Political Ads

There has never been any shortage of people within the Commission on Elections saying, “maybe it’s time we do something about negative ads.” In a world that has somehow decided that it is better to be inoffensive than true to the ideal of freedom of speech, this sentiment easily resonates with many people. And in a political environment where every possible point just has to be scored, it is even easier to turn to the COMELEC and demand that something be done.

But then, in GMA Network v. COMELEC (2 September 2014; where, interestingly enough, Senator Alan Peter Cayetano was entered as an intervenor against the COMELEC), the Supreme Court said: “There is no question that the COMELEC is the office constitutionally and statutorily authorized to enforce election laws but it cannot exercise its powers without limitations – or reasonable basis. It could not simply adopt measures or regulations just because it feels that it is the right thing to do, in so far as it might be concerned.”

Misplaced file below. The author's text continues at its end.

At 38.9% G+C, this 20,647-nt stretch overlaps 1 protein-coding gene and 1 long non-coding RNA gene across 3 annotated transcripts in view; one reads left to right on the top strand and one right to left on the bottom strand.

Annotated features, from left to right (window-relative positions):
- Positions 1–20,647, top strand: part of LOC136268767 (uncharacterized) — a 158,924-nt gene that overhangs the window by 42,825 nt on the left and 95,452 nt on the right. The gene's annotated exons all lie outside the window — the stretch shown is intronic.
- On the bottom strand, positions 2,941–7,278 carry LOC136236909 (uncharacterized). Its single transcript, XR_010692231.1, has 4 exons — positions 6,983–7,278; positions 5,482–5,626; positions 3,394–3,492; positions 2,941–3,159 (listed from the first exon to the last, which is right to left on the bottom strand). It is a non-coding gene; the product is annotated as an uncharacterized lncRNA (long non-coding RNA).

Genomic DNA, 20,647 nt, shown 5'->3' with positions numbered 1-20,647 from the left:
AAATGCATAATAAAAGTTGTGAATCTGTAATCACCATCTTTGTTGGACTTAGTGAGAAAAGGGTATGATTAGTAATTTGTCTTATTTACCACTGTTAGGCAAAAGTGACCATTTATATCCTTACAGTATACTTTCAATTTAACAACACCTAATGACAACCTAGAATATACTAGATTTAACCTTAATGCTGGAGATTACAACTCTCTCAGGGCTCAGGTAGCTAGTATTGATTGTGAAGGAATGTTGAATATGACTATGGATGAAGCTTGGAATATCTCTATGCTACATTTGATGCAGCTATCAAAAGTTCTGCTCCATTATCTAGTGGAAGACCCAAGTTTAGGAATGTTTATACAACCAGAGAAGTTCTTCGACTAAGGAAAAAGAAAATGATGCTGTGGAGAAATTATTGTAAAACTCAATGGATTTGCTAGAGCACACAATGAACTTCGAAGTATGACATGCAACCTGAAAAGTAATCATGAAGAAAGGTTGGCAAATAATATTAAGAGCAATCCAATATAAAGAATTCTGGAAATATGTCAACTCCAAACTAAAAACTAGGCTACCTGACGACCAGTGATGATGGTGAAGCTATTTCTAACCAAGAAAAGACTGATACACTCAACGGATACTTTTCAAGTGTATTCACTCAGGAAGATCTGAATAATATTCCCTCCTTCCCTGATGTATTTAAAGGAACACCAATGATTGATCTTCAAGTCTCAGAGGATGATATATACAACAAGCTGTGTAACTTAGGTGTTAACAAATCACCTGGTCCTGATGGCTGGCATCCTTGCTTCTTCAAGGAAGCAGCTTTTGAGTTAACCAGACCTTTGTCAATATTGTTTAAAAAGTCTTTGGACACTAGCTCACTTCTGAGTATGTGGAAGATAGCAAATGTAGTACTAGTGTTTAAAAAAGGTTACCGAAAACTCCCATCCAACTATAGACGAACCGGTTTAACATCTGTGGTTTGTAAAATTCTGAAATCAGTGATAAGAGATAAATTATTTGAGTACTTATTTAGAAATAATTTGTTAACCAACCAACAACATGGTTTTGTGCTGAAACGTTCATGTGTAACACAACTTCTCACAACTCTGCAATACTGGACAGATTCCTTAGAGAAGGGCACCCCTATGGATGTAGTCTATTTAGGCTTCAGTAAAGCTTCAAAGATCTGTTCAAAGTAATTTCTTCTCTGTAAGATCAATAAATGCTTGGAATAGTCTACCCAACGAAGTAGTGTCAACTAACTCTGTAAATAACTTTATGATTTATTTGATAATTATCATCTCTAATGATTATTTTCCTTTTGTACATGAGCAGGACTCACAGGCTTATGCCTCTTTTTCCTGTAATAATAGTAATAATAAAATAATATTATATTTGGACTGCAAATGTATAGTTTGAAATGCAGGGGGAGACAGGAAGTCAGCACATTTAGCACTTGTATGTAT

Otherwise stated, before the COMELEC can do anything about the sentiment of needing to do something about negative ads, existing laws have to be taken into consideration. So what does the law say?

Batas Pambansa Blg 881 – the Omnibus Election Code – says this:

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From this – more specifically from Section 79(b) – we learn that: Campaigns can be designed to “promote the election or defeat of a particular candidate.” In other words, practically anything that is meant to get a candidate to win or lose can be considered a campaign and, subject to certain limitations, are allowed by law.

This now brings up the question, what are the requirements for propaganda to be considered legit? Again, the law – this time Republic Act 9006, or the Fair Elections Act – provides the answer:

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Notice that the law again speaks of election propaganda as being “for or against” a candidate; positive or negative. Notice also that for these ads to be legal, they have to accompanied by legal notices identifying who the ads was for (the last sentence of the first paragraph); legal notices that, if the ad was given for free, who the donor was (Section 4.2); and that there needs to be a written acceptance of the donation (Section 4.3).